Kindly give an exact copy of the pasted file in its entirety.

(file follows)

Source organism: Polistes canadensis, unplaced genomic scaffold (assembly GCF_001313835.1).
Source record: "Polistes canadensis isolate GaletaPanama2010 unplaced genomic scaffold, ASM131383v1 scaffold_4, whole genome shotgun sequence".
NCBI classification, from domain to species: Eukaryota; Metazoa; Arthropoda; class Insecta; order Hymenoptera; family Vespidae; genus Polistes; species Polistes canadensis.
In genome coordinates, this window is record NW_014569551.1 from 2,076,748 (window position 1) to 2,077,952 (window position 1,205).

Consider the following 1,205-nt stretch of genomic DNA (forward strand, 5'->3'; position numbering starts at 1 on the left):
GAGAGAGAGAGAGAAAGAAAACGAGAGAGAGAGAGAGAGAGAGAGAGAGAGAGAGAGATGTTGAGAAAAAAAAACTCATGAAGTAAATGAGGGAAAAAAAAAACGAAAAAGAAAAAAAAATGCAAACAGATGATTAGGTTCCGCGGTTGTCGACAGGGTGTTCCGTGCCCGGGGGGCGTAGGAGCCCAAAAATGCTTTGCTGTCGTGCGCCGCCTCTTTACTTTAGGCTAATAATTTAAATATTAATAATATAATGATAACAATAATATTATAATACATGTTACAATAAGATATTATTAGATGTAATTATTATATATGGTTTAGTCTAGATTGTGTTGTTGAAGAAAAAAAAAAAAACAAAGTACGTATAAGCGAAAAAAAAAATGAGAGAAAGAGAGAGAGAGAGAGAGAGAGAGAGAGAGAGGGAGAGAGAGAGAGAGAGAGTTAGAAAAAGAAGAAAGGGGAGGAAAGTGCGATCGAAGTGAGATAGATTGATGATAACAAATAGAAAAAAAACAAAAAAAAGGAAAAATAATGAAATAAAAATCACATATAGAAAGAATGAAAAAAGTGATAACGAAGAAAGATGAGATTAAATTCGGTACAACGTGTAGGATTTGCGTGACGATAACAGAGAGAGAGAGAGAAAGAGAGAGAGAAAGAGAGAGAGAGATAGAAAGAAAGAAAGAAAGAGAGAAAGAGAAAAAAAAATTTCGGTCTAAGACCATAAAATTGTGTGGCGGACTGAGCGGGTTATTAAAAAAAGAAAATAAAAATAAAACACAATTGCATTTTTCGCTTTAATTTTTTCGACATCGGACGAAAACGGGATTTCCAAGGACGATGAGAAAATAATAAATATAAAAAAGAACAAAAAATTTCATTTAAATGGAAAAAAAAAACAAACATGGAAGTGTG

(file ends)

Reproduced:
Source organism: Polistes canadensis, unplaced genomic scaffold (assembly GCF_001313835.1).
Source record: "Polistes canadensis isolate GaletaPanama2010 unplaced genomic scaffold, ASM131383v1 scaffold_4, whole genome shotgun sequence".
NCBI classification, from domain to species: Eukaryota; Metazoa; Arthropoda; class Insecta; order Hymenoptera; family Vespidae; genus Polistes; species Polistes canadensis.
In genome coordinates, this window is record NW_014569551.1 from 2,076,748 (window position 1) to 2,077,952 (window position 1,205).

Consider the following 1,205-nt stretch of genomic DNA (forward strand, 5'->3'; position numbering starts at 1 on the left):
GAGAGAGAGAGAGAAAGAAAACGAGAGAGAGAGAGAGAGAGAGAGAGAGAGAGAGAGATGTTGAGAAAAAAAAACTCATGAAGTAAATGAGGGAAAAAAAAAACGAAAAAGAAAAAAAAATGCAAACAGATGATTAGGTTCCGCGGTTGTCGACAGGGTGTTCCGTGCCCGGGGGGCGTAGGAGCCCAAAAATGCTTTGCTGTCGTGCGCCGCCTCTTTACTTTAGGCTAATAATTTAAATATTAATAATATAATGATAACAATAATATTATAATACATGTTACAATAAGATATTATTAGATGTAATTATTATATATGGTTTAGTCTAGATTGTGTTGTTGAAGAAAAAAAAAAAAACAAAGTACGTATAAGCGAAAAAAAAAATGAGAGAAAGAGAGAGAGAGAGAGAGAGAGAGAGAGAGAGGGAGAGAGAGAGAGAGAGAGTTAGAAAAAGAAGAAAGGGGAGGAAAGTGCGATCGAAGTGAGATAGATTGATGATAACAAATAGAAAAAAAACAAAAAAAAGGAAAAATAATGAAATAAAAATCACATATAGAAAGAATGAAAAAAGTGATAACGAAGAAAGATGAGATTAAATTCGGTACAACGTGTAGGATTTGCGTGACGATAACAGAGAGAGAGAGAGAAAGAGAGAGAGAAAGAGAGAGAGAGATAGAAAGAAAGAAAGAAAGAGAGAAAGAGAAAAAAAAATTTCGGTCTAAGACCATAAAATTGTGTGGCGGACTGAGCGGGTTATTAAAAAAAGAAAATAAAAATAAAACACAATTGCATTTTTCGCTTTAATTTTTTCGACATCGGACGAAAACGGGATTTCCAAGGACGATGAGAAAATAATAAATATAAAAAAGAACAAAAAATTTCATTTAAATGGAAAAAAAAAACAAACATGGAAGTGTG